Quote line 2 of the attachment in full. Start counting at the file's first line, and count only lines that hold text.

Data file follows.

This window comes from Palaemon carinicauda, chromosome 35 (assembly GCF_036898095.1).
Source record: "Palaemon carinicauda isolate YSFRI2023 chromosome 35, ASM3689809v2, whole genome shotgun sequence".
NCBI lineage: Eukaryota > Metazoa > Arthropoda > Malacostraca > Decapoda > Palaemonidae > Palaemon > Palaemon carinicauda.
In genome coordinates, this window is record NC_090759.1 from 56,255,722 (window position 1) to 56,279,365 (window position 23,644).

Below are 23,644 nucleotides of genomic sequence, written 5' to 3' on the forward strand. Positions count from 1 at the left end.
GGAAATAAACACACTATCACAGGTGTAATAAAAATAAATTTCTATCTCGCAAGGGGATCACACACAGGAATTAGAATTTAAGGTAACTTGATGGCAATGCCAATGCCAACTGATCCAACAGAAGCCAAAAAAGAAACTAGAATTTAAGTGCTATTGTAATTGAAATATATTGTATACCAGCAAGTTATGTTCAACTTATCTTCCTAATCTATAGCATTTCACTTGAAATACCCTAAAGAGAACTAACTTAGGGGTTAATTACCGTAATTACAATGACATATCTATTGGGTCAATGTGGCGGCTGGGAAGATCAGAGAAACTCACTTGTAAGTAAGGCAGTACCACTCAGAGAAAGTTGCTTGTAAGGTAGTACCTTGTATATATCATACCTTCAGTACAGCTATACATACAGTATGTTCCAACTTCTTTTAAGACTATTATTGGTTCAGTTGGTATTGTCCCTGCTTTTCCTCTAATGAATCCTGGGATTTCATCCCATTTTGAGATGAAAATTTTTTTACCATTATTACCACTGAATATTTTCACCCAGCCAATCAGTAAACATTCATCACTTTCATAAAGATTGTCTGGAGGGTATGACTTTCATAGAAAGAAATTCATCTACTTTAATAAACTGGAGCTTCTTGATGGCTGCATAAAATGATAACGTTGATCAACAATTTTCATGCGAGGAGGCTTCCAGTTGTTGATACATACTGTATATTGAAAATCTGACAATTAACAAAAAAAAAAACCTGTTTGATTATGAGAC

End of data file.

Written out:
Source record: "Palaemon carinicauda isolate YSFRI2023 chromosome 35, ASM3689809v2, whole genome shotgun sequence".